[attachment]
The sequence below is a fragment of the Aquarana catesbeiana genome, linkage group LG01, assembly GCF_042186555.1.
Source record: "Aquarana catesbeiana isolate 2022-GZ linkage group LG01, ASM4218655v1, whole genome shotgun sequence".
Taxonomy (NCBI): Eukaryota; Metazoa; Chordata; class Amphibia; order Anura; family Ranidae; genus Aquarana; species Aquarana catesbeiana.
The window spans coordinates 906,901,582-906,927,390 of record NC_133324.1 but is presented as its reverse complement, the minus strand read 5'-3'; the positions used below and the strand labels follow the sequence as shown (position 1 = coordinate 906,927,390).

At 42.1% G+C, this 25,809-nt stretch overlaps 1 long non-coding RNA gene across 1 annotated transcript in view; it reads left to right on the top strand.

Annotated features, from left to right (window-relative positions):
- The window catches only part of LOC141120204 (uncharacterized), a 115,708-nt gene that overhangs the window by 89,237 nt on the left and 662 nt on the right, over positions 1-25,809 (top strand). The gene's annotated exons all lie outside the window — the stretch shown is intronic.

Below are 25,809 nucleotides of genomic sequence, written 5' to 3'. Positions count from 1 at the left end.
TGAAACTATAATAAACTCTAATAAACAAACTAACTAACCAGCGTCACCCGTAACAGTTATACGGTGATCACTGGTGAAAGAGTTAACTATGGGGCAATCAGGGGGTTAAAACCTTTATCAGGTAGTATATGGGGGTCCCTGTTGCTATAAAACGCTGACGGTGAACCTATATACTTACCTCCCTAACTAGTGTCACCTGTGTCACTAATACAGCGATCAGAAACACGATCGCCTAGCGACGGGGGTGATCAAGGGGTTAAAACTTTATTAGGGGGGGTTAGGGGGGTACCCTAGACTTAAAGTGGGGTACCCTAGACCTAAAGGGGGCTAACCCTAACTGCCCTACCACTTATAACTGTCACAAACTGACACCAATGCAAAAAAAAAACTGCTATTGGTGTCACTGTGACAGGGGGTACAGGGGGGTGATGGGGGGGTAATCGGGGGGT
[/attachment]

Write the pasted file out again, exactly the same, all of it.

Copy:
The sequence below is a fragment of the Aquarana catesbeiana genome, linkage group LG01, assembly GCF_042186555.1.
Source record: "Aquarana catesbeiana isolate 2022-GZ linkage group LG01, ASM4218655v1, whole genome shotgun sequence".
Taxonomy (NCBI): Eukaryota; Metazoa; Chordata; class Amphibia; order Anura; family Ranidae; genus Aquarana; species Aquarana catesbeiana.
The window spans coordinates 906,901,582-906,927,390 of record NC_133324.1 but is presented as its reverse complement, the minus strand read 5'-3'; the positions used below and the strand labels follow the sequence as shown (position 1 = coordinate 906,927,390).

At 42.1% G+C, this 25,809-nt stretch overlaps 1 long non-coding RNA gene across 1 annotated transcript in view; it reads left to right on the top strand.

Annotated features, from left to right (window-relative positions):
- The window catches only part of LOC141120204 (uncharacterized), a 115,708-nt gene that overhangs the window by 89,237 nt on the left and 662 nt on the right, over positions 1-25,809 (top strand). The gene's annotated exons all lie outside the window — the stretch shown is intronic.

Below are 25,809 nucleotides of genomic sequence, written 5' to 3'. Positions count from 1 at the left end.
TGAAACTATAATAAACTCTAATAAACAAACTAACTAACCAGCGTCACCCGTAACAGTTATACGGTGATCACTGGTGAAAGAGTTAACTATGGGGCAATCAGGGGGTTAAAACCTTTATCAGGTAGTATATGGGGGTCCCTGTTGCTATAAAACGCTGACGGTGAACCTATATACTTACCTCCCTAACTAGTGTCACCTGTGTCACTAATACAGCGATCAGAAACACGATCGCCTAGCGACGGGGGTGATCAAGGGGTTAAAACTTTATTAGGGGGGGTTAGGGGGGTACCCTAGACTTAAAGTGGGGTACCCTAGACCTAAAGGGGGCTAACCCTAACTGCCCTACCACTTATAACTGTCACAAACTGACACCAATGCAAAAAAAAAACTGCTATTGGTGTCACTGTGACAGGGGGTACAGGGGGGTGATGGGGGGGTAATCGGGGGGT